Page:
The congregation is becoming more community focused—going on prayerwalks, handing out water, and speaking to people about the church. “God has been speaking to me about having a community day, a town hall meeting, for the people to express their community desires and how Hope Church Philly can help,” Anderson shared.

God has also been good to Anderson’s family. They just returned from a vacation in Canada. Anderson said he is enjoying having weekly family devotions and watching his 2 daughters grow and mature in ministry. One day, the children’s church teacher got sick on her way to children’s church and Anderson’s oldest daughter asked if she could teach the lesson, stirring his heart.

A Ministry in Transition

The summer of 2016 brought a big transition to the life and ministry of International Mission Board missionaries James and Angela Roberts and their 3 children. They moved from northern Poland, where they spent more than 5 years, to London, England, where they will work to connect with American churches, international business professionals, and university students interested in doing missions work.

Angela Roberts said her primary responsibility at this life stage is to be a mother to her daughters who range in age from 9 years old to 25 years old. Her children are able to connect her to people she might not otherwise meet, and they open the door to having spiritual conversations with other moms.

Cross Generational Missions & Ministry: Take Sophomores to Seniors

Nursing homes and senior living centers are the last stop for many before entering eternity. We don’t always think of a nursing home as a target for evangelism, but perhaps it should bubble up to the top of our urgency list for sharing the gospel. Our presence there could ripple out to also impact family members of residents, visitors, and staff members. A nursing home is a fabulous place for doing missions!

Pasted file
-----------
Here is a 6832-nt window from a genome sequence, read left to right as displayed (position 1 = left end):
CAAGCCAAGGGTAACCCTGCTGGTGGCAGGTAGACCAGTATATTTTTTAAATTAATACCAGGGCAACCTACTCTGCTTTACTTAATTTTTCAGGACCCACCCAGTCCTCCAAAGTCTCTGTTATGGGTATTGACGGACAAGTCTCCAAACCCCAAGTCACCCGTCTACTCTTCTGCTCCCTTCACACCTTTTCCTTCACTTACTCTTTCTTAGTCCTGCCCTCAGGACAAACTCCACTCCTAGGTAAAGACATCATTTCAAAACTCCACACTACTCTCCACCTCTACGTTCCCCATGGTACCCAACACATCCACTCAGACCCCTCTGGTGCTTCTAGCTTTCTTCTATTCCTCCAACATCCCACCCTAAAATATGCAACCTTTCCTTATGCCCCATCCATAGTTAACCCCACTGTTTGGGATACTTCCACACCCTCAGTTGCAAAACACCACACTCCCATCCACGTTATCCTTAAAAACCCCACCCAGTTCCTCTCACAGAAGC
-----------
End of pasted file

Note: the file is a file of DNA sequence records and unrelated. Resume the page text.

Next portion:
Scripture calls us, as older men and women, to mentor and disciple the next generation. While we may feel a call to do it, we are often confounded in exactly how to make it happen. Millennials (those born after 1980) value authenticity and embrace hands-on service. What better way to mentor and disciple the next generation than to serve alongside them? Pulling in high school students to partner with us will not only bring youthful enthusiasm to a geriatric community but also provide opportunities to train the next generation for kingdom work. Here is a plan for making it happen:

Church Planting in Arizona

Debbie and Mike Bishop are experienced at listening and responding to the call of God as He has moved them many times throughout their 40-year marriage. Debbie Bishop is originally from Alabama and Mike Bishop from Illinois, but they have lived in Southern California, Canada, Texas, and Arizona.

God moved them to Florence, Arizona, in 2010 to plant Harvest Church at Anthem, where Mike Bishop is the lead pastor. “The people we minister to in our community, comprised of families and retired people, come from various religious backgrounds and places in the country. We have people in the community that are unchurched, and we live in an area where there is a large Mormon population,” Debbie Bishop said.